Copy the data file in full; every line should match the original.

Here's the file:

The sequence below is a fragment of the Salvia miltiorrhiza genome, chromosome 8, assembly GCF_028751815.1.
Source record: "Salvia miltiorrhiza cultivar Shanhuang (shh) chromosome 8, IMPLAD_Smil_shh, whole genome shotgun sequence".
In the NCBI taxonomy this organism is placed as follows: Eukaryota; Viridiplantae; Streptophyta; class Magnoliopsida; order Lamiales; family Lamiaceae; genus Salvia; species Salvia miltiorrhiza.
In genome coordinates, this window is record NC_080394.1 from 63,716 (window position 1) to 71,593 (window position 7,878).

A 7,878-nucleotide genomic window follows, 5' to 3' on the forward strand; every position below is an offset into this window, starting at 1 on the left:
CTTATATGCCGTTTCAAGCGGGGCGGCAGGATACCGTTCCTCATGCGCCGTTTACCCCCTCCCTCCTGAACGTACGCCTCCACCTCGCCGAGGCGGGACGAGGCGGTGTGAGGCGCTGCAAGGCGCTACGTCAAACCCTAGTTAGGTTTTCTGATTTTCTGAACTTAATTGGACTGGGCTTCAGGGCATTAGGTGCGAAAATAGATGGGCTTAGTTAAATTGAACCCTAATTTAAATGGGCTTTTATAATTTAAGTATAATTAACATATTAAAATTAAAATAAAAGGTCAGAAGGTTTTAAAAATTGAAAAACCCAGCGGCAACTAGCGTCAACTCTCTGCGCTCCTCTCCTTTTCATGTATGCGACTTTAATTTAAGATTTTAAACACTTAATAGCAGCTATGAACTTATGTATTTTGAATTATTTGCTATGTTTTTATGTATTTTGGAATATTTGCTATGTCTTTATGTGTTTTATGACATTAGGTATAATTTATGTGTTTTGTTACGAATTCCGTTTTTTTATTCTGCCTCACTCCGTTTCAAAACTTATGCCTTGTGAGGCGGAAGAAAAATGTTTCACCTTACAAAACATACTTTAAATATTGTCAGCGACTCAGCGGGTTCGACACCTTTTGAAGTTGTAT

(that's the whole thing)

The sequence below is a fragment of the Salvia miltiorrhiza genome, chromosome 8, assembly GCF_028751815.1.
Source record: "Salvia miltiorrhiza cultivar Shanhuang (shh) chromosome 8, IMPLAD_Smil_shh, whole genome shotgun sequence".
In the NCBI taxonomy this organism is placed as follows: Eukaryota; Viridiplantae; Streptophyta; class Magnoliopsida; order Lamiales; family Lamiaceae; genus Salvia; species Salvia miltiorrhiza.
In genome coordinates, this window is record NC_080394.1 from 63,716 (window position 1) to 71,593 (window position 7,878).

A 7,878-nucleotide genomic window follows, 5' to 3' on the forward strand; every position below is an offset into this window, starting at 1 on the left:
CTTATATGCCGTTTCAAGCGGGGCGGCAGGATACCGTTCCTCATGCGCCGTTTACCCCCTCCCTCCTGAACGTACGCCTCCACCTCGCCGAGGCGGGACGAGGCGGTGTGAGGCGCTGCAAGGCGCTACGTCAAACCCTAGTTAGGTTTTCTGATTTTCTGAACTTAATTGGACTGGGCTTCAGGGCATTAGGTGCGAAAATAGATGGGCTTAGTTAAATTGAACCCTAATTTAAATGGGCTTTTATAATTTAAGTATAATTAACATATTAAAATTAAAATAAAAGGTCAGAAGGTTTTAAAAATTGAAAAACCCAGCGGCAACTAGCGTCAACTCTCTGCGCTCCTCTCCTTTTCATGTATGCGACTTTAATTTAAGATTTTAAACACTTAATAGCAGCTATGAACTTATGTATTTTGAATTATTTGCTATGTTTTTATGTATTTTGGAATATTTGCTATGTCTTTATGTGTTTTATGACATTAGGTATAATTTATGTGTTTTGTTACGAATTCCGTTTTTTTATTCTGCCTCACTCCGTTTCAAAACTTATGCCTTGTGAGGCGGAAGAAAAATGTTTCACCTTACAAAACATACTTTAAATATTGTCAGCGACTCAGCGGGTTCGACACCTTTTGAAGTTGTAT